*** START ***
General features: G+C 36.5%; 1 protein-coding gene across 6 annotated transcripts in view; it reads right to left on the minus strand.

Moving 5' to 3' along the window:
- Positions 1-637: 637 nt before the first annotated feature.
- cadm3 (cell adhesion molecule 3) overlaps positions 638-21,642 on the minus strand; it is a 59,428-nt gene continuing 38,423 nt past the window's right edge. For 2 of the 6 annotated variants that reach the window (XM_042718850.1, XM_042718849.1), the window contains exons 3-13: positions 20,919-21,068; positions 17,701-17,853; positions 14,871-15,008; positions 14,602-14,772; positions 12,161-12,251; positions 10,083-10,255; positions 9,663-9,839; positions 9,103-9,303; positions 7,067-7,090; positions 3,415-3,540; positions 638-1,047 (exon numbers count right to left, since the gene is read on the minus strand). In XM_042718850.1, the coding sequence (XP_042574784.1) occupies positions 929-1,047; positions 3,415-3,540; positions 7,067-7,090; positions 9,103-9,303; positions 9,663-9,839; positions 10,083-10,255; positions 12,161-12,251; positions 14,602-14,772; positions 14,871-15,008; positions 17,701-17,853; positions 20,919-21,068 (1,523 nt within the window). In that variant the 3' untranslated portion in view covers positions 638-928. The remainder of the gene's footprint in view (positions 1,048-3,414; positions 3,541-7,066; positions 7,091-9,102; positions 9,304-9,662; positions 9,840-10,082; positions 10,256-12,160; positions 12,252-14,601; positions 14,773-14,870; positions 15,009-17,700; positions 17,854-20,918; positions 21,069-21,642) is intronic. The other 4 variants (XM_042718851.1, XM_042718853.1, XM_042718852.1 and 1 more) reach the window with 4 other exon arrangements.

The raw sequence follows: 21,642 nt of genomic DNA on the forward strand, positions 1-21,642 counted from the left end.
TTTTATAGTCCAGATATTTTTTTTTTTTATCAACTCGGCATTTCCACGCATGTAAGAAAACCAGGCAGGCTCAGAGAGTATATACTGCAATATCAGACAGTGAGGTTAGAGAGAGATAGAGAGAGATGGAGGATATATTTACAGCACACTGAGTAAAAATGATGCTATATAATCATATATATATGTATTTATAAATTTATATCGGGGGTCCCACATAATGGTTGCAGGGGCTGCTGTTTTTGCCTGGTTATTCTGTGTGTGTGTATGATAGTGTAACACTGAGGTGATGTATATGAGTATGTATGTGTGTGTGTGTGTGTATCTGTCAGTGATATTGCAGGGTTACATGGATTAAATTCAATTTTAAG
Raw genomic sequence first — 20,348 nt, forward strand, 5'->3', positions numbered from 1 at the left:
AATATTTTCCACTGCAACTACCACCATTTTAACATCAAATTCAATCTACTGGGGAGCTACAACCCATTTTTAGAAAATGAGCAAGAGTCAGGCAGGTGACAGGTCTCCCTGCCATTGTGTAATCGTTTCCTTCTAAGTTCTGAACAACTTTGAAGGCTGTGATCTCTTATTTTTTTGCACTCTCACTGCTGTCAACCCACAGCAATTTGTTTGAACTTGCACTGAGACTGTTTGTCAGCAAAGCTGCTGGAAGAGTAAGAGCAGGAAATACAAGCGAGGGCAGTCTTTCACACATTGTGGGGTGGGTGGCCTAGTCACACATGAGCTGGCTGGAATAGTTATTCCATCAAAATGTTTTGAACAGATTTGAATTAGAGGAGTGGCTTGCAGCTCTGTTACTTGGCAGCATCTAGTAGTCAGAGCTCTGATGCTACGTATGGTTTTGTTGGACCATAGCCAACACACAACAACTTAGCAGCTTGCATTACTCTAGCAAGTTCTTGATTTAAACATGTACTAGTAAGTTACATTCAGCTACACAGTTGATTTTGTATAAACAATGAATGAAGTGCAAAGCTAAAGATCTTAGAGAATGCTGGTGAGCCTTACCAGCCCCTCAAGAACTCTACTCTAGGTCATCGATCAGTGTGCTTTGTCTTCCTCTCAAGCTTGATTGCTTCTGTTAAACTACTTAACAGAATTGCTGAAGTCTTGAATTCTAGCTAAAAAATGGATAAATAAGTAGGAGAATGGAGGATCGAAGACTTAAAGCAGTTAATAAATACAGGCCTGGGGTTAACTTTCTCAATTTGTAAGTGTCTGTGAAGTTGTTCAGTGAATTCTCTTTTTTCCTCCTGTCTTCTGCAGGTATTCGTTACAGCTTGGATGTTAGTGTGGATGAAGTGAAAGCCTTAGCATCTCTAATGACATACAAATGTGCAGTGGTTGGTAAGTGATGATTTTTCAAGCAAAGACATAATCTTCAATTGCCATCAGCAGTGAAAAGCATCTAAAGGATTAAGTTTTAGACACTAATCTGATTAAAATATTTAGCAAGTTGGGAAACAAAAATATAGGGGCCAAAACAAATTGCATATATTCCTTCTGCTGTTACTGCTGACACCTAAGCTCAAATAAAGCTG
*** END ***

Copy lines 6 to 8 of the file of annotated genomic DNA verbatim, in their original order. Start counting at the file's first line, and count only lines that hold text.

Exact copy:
TTTTATAGTCCAGATATTTTTTTTTTTTATCAACTCGGCATTTCCACGCATGTAAGAAAACCAGGCAGGCTCAGAGAGTATATACTGCAATATCAGACAGTGAGGTTAGAGAGAGATAGAGAGAGATGGAGGATATATTTACAGCACACTGAGTAAAAATGATGCTATATAATCATATATATATGTATTTATAAATTTATATCGGGGGTCCCACATAATGGTTGCAGGGGCTGCTGTTTTTGCCTGGTTATTCTGTGTGTGTGTATGATAGTGTAACACTGAGGTGATGTATATGAGTATGTATGTGTGTGTGTGTGTGTATCTGTCAGTGATATTGCAGGGTTACATGGATTAAATTCAATTTTAAG
Raw genomic sequence first — 20,348 nt, forward strand, 5'->3', positions numbered from 1 at the left:
AATATTTTCCACTGCAACTACCACCATTTTAACATCAAATTCAATCTACTGGGGAGCTACAACCCATTTTTAGAAAATGAGCAAGAGTCAGGCAGGTGACAGGTCTCCCTGCCATTGTGTAATCGTTTCCTTCTAAGTTCTGAACAACTTTGAAGGCTGTGATCTCTTATTTTTTTGCACTCTCACTGCTGTCAACCCACAGCAATTTGTTTGAACTTGCACTGAGACTGTTTGTCAGCAAAGCTGCTGGAAGAGTAAGAGCAGGAAATACAAGCGAGGGCAGTCTTTCACACATTGTGGGGTGGGTGGCCTAGTCACACATGAGCTGGCTGGAATAGTTATTCCATCAAAATGTTTTGAACAGATTTGAATTAGAGGAGTGGCTTGCAGCTCTGTTACTTGGCAGCATCTAGTAGTCAGAGCTCTGATGCTACGTATGGTTTTGTTGGACCATAGCCAACACACAACAACTTAGCAGCTTGCATTACTCTAGCAAGTTCTTGATTTAAACATGTACTAGTAAGTTACATTCAGCTACACAGTTGATTTTGTATAAACAATGAATGAAGTGCAAAGCTAAAGATCTTAGAGAATGCTGGTGAGCCTTACCAGCCCCTCAAGAACTCTACTCTAGGTCATCGATCAGTGTGCTTTGTCTTCCTCTCAAGCTTGATTGCTTCTGTTAAACTACTTAACAGAATTGCTGAAGTCTTGAATTCTAGCTAAAAAATGGATAAATAAGTAGGAGAATGGAGGATCGAAGACTTAAAGCAGTTAATAAATACAGGCCTGGGGTTAACTTTCTCAATTTGTAAGTGTCTGTGAAGTTGTTCAGTGAATTCTCTTTTTTCCTCCTGTCTTCTGCAGGTATTCGTTACAGCTTGGATGTTAGTGTGGATGAAGTGAAAGCCTTAGCATCTCTAATGACATACAAATGTGCAGTGGTTGGTAAGTGATGATTTTTCAAGCAAAGACATAATCTTCAATTGCCATCAGCAGTGAAAAGCATCTAAAGGATTAAGTTTTAGACACTAATCTGATTAAAATATTTAGCAAGTTGGGAAACAAAAATATAGGGGCCAAAACAAATTGCATATATTCCTTCTGCTGTTACTGCTGACACCTAAGCTCAAATAAAGCTG